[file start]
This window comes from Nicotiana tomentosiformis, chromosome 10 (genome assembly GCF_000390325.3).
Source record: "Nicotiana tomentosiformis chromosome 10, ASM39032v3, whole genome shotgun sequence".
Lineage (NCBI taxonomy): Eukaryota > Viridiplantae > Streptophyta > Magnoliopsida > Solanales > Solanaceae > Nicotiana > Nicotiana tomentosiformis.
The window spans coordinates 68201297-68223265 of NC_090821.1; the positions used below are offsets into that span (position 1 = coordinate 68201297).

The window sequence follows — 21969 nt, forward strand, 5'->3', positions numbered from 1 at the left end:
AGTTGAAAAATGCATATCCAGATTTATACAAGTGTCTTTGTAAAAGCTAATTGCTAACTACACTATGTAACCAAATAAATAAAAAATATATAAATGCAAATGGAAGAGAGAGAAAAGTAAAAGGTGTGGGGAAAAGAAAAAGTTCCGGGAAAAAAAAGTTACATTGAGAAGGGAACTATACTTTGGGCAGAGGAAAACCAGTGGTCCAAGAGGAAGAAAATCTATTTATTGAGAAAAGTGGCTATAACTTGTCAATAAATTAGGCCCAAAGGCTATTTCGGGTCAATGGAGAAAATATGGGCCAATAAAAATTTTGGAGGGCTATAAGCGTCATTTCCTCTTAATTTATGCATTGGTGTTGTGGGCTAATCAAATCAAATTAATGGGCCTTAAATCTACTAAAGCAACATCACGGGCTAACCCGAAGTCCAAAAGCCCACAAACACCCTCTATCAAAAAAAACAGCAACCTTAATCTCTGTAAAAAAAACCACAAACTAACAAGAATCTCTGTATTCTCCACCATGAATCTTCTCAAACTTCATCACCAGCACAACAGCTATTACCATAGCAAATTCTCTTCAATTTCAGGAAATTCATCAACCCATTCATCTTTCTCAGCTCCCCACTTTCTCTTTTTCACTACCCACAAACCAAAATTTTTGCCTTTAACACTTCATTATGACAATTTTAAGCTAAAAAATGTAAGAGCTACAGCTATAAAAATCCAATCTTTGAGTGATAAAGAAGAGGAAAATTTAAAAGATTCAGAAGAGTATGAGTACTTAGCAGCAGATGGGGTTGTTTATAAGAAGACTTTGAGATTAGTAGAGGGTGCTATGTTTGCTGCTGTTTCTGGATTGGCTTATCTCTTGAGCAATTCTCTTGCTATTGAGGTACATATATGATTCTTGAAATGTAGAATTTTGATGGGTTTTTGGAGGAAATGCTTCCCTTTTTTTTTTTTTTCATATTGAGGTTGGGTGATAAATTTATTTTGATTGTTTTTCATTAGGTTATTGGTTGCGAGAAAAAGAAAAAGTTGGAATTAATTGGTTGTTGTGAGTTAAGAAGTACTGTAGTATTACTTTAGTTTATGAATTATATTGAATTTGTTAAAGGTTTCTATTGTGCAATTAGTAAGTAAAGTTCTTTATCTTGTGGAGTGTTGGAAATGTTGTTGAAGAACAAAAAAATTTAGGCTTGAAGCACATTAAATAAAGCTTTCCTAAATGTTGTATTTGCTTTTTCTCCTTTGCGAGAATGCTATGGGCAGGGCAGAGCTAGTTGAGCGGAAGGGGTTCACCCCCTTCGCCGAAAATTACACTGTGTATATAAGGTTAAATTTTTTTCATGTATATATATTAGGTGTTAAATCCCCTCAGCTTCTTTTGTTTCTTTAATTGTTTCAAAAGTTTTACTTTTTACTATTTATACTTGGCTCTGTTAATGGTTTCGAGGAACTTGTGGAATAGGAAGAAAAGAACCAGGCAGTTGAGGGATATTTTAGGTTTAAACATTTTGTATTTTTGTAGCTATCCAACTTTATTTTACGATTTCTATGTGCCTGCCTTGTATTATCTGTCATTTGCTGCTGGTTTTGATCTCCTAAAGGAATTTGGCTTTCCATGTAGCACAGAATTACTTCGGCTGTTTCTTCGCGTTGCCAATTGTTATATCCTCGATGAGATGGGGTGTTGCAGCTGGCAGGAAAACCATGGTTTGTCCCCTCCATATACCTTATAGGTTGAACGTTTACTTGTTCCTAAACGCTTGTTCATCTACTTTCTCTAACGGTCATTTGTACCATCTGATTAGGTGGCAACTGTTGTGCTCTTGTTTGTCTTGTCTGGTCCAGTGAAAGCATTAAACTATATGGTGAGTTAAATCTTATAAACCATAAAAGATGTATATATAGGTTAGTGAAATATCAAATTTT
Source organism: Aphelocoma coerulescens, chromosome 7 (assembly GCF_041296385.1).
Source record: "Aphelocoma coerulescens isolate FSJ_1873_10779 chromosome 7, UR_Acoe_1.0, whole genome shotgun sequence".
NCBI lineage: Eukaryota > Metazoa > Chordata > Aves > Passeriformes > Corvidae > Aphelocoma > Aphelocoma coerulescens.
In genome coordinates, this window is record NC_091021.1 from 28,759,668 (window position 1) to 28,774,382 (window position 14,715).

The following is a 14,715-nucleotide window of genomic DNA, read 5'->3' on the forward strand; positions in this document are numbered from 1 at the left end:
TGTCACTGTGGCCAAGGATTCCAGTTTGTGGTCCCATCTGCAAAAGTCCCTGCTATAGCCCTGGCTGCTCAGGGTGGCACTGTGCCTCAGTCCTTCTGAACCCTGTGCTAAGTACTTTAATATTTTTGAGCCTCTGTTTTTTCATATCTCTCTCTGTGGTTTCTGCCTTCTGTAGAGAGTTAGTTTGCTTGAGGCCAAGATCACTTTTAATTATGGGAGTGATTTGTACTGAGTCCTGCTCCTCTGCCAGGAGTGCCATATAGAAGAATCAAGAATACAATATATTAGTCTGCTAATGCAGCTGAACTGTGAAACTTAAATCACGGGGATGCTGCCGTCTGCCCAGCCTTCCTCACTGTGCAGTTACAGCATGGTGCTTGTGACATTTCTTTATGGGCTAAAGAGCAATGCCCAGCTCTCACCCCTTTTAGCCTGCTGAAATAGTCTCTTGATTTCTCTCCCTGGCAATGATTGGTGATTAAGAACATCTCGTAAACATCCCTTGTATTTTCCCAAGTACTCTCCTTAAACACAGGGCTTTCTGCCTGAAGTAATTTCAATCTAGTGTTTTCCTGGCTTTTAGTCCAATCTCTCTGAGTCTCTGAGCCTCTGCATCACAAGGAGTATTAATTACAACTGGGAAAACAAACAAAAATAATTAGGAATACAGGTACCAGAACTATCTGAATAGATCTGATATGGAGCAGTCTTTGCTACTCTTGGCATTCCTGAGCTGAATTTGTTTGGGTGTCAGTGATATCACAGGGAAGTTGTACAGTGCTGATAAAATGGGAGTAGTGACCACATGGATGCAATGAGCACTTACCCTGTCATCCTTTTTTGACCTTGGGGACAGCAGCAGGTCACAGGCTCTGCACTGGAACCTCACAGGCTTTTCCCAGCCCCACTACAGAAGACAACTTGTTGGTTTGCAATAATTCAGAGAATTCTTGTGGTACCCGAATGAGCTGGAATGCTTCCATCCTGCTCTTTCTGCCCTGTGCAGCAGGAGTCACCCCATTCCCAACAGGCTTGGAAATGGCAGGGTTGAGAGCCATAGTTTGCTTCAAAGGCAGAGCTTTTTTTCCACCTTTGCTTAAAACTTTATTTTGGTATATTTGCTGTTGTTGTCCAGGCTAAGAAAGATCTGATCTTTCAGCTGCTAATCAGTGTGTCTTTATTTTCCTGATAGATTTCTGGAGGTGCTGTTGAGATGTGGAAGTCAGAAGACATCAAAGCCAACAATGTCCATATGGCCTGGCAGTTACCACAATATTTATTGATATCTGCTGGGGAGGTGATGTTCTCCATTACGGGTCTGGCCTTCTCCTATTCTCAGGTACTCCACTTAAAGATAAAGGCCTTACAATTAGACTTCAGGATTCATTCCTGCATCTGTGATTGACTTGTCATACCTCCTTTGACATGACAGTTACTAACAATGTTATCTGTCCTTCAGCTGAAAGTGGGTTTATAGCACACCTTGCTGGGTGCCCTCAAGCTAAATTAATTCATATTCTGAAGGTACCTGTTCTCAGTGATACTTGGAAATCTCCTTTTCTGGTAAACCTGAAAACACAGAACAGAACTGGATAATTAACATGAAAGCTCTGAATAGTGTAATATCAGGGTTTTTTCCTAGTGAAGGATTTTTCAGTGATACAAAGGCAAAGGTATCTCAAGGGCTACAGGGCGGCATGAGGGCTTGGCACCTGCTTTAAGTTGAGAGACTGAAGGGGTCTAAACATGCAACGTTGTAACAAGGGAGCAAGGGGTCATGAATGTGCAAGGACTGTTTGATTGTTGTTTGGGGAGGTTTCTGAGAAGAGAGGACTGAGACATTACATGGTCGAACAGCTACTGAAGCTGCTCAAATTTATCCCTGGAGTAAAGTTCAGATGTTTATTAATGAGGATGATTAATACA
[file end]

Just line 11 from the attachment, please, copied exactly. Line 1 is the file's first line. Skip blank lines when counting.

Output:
The following is a 14,715-nucleotide window of genomic DNA, read 5'->3' on the forward strand; positions in this document are numbered from 1 at the left end: